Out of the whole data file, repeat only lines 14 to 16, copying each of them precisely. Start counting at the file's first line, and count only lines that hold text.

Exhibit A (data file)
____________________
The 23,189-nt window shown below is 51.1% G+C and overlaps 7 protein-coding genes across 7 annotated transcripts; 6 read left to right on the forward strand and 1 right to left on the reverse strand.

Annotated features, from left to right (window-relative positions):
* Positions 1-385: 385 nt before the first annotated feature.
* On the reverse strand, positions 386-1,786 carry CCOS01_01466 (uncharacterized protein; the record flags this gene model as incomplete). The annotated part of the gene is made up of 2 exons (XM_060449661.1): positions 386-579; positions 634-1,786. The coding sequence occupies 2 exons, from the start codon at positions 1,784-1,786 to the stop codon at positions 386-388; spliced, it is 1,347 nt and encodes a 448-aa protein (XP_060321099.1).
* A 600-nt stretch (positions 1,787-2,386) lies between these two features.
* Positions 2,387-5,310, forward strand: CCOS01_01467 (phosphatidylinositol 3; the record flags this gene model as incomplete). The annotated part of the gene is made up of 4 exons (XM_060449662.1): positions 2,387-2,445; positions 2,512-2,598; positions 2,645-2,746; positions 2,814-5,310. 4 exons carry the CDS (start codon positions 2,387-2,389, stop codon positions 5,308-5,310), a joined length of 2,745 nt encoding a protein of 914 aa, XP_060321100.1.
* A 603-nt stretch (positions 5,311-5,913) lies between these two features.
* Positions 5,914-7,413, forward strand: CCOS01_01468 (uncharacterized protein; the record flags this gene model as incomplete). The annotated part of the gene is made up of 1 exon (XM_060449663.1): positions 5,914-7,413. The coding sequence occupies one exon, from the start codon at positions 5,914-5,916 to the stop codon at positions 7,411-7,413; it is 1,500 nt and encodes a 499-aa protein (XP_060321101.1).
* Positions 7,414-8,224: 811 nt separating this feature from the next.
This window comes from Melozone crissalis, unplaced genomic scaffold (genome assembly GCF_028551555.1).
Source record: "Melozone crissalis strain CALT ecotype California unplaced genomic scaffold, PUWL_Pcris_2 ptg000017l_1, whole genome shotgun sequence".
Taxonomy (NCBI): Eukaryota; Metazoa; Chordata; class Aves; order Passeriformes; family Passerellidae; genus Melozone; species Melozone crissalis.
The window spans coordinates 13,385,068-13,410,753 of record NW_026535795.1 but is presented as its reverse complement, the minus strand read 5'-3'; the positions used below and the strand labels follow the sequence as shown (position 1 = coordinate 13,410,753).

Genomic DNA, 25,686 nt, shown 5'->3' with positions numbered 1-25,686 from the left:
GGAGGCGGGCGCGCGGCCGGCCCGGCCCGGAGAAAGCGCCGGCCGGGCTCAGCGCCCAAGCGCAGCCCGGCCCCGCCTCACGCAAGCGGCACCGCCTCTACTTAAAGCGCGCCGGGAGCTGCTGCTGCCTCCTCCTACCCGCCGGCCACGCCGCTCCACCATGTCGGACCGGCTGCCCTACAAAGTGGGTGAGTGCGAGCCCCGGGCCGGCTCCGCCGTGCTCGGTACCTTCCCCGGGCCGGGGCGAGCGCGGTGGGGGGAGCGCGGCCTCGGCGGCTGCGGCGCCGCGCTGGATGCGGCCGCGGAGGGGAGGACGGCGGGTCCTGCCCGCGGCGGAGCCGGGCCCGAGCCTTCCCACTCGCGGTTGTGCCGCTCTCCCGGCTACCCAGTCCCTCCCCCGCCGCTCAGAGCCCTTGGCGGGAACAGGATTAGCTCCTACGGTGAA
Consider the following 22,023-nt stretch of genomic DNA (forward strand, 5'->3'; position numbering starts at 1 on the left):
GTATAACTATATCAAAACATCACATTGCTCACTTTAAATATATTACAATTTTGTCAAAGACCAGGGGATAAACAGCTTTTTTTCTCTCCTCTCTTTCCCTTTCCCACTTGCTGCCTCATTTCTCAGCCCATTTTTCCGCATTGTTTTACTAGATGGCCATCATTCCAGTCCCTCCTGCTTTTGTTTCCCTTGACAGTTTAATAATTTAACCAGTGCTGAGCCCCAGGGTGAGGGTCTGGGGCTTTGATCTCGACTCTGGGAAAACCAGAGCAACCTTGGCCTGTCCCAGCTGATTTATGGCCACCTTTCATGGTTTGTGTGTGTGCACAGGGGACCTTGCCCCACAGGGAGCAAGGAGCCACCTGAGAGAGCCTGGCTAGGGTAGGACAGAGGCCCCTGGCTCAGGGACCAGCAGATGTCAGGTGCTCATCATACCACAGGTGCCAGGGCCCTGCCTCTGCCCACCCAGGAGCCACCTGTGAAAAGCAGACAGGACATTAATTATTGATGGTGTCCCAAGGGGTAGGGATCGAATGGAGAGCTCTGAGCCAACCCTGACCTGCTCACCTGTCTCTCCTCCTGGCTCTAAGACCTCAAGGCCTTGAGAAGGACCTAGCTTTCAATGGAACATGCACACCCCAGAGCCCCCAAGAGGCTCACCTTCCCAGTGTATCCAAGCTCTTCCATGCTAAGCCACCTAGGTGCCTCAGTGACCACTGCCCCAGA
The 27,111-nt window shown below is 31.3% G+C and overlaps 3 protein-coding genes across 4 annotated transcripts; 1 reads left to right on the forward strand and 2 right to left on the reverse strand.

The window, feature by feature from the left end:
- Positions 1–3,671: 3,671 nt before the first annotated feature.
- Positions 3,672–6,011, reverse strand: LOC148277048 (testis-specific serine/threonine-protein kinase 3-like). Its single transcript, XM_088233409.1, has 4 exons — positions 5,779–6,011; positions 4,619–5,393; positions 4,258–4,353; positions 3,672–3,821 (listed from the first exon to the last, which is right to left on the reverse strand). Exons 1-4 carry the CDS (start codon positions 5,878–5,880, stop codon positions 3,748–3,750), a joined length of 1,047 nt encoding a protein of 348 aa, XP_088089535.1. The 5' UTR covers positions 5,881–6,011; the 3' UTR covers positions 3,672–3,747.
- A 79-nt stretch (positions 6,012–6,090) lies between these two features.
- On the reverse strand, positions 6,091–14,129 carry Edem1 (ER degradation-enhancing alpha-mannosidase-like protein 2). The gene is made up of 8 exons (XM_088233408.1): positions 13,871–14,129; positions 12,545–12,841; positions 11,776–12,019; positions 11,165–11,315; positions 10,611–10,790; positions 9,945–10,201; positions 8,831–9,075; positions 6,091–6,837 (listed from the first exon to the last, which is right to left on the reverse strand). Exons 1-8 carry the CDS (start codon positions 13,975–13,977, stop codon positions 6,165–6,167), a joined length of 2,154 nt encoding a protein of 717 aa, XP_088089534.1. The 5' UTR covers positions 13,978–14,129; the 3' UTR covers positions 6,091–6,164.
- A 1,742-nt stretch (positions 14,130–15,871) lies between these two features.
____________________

Genomic DNA, 25,686 nt, shown 5'->3' with positions numbered 1-25,686 from the left:
GGAGGCGGGCGCGCGGCCGGCCCGGCCCGGAGAAAGCGCCGGCCGGGCTCAGCGCCCAAGCGCAGCCCGGCCCCGCCTCACGCAAGCGGCACCGCCTCTACTTAAAGCGCGCCGGGAGCTGCTGCTGCCTCCTCCTACCCGCCGGCCACGCCGCTCCACCATGTCGGACCGGCTGCCCTACAAAGTGGGTGAGTGCGAGCCCCGGGCCGGCTCCGCCGTGCTCGGTACCTTCCCCGGGCCGGGGCGAGCGCGGTGGGGGGAGCGCGGCCTCGGCGGCTGCGGCGCCGCGCTGGATGCGGCCGCGGAGGGGAGGACGGCGGGTCCTGCCCGCGGCGGAGCCGGGCCCGAGCCTTCCCACTCGCGGTTGTGCCGCTCTCCCGGCTACCCAGTCCCTCCCCCGCCGCTCAGAGCCCTTGGCGGGAACAGGATTAGCTCCTACGGTGAA
Consider the following 22,023-nt stretch of genomic DNA (forward strand, 5'->3'; position numbering starts at 1 on the left):